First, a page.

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St. Augustine, Florida, 1963-1964: mass protest and racial violence by
Call Number: F.2 S11 S1332
Publication Date: 1989
This edited volume focuses on the chronology of events as they unfolded in St. Augustine during 1964, and especially on actiosn by segregationists and white supremicist groups in St. Augustine as they tried to shut down the civil rights demonstrations. It includes 1965 Report of the Florida Legislative Investigative Committee and other primary source materials.
Racial Change and Community Crisis: St. Augustine Florida, 1877-1980 by
Call Number: F319.S2 C65 1991
Publication Date: 1991-06-20
"Colburn presents the facts and is not afraid to interpret them. His narrative captures the inherent drama of specific events and situations: the ruthless beatings of demonstrators, the complacency and fear of many white moderates, the genuinely incredible power of nonviolence to accomplish grand political ends, and the great courage this weapon required of those who wielded it."
--Reviews in American History
In 1964, racial reform and racial extremism clashed in St. Augustine, Florida, the city the Southern Christian Leadership Conference targeted for the activities of its nonviolent army. Under the leadership of Martin Luther King, Jr., the SCLC staged demonstrations in St. Augustine that they hoped would pressure the U.S. Congress into passing civil rights legislation. Extremists, led by Ku Klux Klan and John Birch Society members, saw in St. Augustine a last opportunity to halt the forces of racial change. What resulted-beatings, shootings, bombings, and mass arrests-was some of the ugliest racial violence the nation has witnessed.
Oral History Interview
A transcript of a recorded interview with Robert Bagner Hayling by
Call Number: E184.6.H39 1967
Publication Date: 1967
Interview conducted ... in Atlanta, Georgia, on August 16, 1967. Dr. Robert Hayling, a leader in the 1964 campaign for civil rights in St. Augustine, has been called the father of the 1964 Civil Rights Act. A prominent citizen of St. Augustine, where he had his dental practice, he was an adviser to the NAACP Youth Council and served as head o the local chapter of the Southern Christian Leadership Council. He was targeted by white supremacist groups for his organization of protests against segregation and his prominence in the local civil rights movement. For additional background see the ACCORD site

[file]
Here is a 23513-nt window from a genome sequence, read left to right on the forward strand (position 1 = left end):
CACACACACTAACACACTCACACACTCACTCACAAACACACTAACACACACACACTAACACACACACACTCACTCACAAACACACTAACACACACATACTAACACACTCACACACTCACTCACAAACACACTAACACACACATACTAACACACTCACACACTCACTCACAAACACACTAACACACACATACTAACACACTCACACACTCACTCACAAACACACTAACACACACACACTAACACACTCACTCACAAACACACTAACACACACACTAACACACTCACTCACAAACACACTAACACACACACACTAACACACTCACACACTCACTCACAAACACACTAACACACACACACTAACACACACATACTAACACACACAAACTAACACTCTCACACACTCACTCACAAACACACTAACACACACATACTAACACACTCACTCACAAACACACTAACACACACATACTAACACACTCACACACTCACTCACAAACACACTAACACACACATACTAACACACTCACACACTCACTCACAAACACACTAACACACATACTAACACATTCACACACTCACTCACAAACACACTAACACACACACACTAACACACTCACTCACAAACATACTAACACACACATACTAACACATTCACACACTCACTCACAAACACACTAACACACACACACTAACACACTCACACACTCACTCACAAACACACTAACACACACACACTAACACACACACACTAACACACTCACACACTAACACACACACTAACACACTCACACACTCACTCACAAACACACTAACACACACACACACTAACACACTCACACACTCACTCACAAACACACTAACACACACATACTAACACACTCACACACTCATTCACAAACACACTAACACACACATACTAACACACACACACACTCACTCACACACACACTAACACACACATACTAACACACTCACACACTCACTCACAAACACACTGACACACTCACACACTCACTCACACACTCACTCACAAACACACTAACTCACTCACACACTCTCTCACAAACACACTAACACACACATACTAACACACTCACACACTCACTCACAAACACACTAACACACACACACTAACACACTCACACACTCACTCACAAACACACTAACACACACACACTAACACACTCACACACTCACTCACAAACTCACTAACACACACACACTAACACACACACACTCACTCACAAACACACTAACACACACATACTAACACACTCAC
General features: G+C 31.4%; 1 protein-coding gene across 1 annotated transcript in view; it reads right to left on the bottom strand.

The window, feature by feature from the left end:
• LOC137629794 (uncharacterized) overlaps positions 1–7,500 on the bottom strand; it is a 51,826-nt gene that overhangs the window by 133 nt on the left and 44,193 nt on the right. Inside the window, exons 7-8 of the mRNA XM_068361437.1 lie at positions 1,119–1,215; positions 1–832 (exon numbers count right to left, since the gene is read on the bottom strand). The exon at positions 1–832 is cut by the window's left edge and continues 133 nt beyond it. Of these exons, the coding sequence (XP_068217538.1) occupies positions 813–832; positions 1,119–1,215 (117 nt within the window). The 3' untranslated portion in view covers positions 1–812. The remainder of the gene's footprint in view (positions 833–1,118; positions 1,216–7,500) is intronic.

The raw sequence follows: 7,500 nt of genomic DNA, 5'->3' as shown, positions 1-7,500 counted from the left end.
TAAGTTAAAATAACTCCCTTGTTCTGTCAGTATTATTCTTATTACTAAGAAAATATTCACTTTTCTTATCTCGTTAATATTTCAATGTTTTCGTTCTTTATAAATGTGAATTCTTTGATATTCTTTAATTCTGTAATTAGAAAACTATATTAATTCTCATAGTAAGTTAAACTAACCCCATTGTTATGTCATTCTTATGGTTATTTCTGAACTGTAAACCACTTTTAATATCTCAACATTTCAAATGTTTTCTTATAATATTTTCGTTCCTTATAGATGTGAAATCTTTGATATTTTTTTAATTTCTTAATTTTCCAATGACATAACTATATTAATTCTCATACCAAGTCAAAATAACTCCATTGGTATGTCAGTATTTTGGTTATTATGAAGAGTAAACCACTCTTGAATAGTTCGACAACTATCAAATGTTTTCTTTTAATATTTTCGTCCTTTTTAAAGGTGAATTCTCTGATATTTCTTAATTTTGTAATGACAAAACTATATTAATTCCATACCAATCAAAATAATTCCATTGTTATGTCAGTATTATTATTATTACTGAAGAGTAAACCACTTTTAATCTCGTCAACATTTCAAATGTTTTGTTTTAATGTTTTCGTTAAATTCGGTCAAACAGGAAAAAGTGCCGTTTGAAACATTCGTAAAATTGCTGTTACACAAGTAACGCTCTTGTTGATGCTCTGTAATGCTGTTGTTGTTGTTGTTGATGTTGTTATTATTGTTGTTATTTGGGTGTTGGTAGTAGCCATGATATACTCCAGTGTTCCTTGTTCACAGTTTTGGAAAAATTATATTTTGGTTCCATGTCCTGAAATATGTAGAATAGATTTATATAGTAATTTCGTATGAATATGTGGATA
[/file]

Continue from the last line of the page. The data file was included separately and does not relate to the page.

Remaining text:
FBI Surveillance of Protests
Centers of the Southern Struggle: FBI files on Selma, Memphis, Montgomery, Albany, and St. Augustine by
Call Number: E185.61.C468 1988 Floor map
Publication Date: 1988
21 microfilm reels ; 35 mm. + 1 guide (xvi, 51 p. ; 28 cm.) FBI files on Selma, Memphis, Montgomery, Albany, and St. Augustine. Accompanied by a printed reel guide, compiled by Michael Moscato and Martin P. Schipper
District Attorney's Perspective
If It Takes All Summer by
Call Number: F319.S2W365 2008
Publication Date: 2008-03-01
This memoir recounts the struggle against segregation in St. Augustine, Florida, in the early and mid-1960s. In the summer of 1964 the nation’s oldest city became the center of the civil rights movement as Martin Luther King Jr., encouraged by President Johnson, a southerner, who made the civil rights bill the center piece of his domestic policy, chose this tourism-driven community as an ideal location to demonstrate the injustice of discrimination and the complicity of southern leaders in its enforcement.
St. Augustine was planning an elaborate celebration of its founding, and expected generous federal and state support. But when the kick-off dinner was announced only whites were invited, and local black leaders protested. The affair alerted the national civil rights leadership to the St. Augustine situation as well as fueling local black resentment.
Ferment in the city grew, convincing King to bring his influence to the leadership of the local struggle. As King and his allies fought for the right to demonstrate, a locally powerful Ku Klux Klan counter-demonstrated. Conflict ensued between civil rights activists, local and from out-of-town, and segregationists, also home-grown and imported. The escalating violence of the Klan led Florida’s Governor to appoint State Attorney Dan Warren as his personal representative in St. Augustine. Warren’s crack down on the Klan and his innovative use of the Grand Jury to appoint a bi-racial committee against the intransigence of the Mayor and other officials, is a fascinating story of moral courage. This is an insider view of a sympathetic middleman in the difficult position of attempting to bring reason and dialog into a volatile situation.
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